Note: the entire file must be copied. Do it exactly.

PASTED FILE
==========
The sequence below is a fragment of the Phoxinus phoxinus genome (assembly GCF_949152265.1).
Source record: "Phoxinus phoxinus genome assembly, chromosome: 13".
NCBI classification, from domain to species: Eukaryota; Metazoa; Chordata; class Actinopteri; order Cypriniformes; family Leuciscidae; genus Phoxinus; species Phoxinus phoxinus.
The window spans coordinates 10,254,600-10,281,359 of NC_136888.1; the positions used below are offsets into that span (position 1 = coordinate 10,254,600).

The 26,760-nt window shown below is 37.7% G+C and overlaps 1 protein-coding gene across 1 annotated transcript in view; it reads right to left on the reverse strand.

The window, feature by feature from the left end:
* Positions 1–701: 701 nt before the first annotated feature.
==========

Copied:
The sequence below is a fragment of the Phoxinus phoxinus genome (assembly GCF_949152265.1).
Source record: "Phoxinus phoxinus genome assembly, chromosome: 13".
NCBI classification, from domain to species: Eukaryota; Metazoa; Chordata; class Actinopteri; order Cypriniformes; family Leuciscidae; genus Phoxinus; species Phoxinus phoxinus.
The window spans coordinates 10,254,600-10,281,359 of NC_136888.1; the positions used below are offsets into that span (position 1 = coordinate 10,254,600).

The 26,760-nt window shown below is 37.7% G+C and overlaps 1 protein-coding gene across 1 annotated transcript in view; it reads right to left on the reverse strand.

The window, feature by feature from the left end:
* Positions 1–701: 701 nt before the first annotated feature.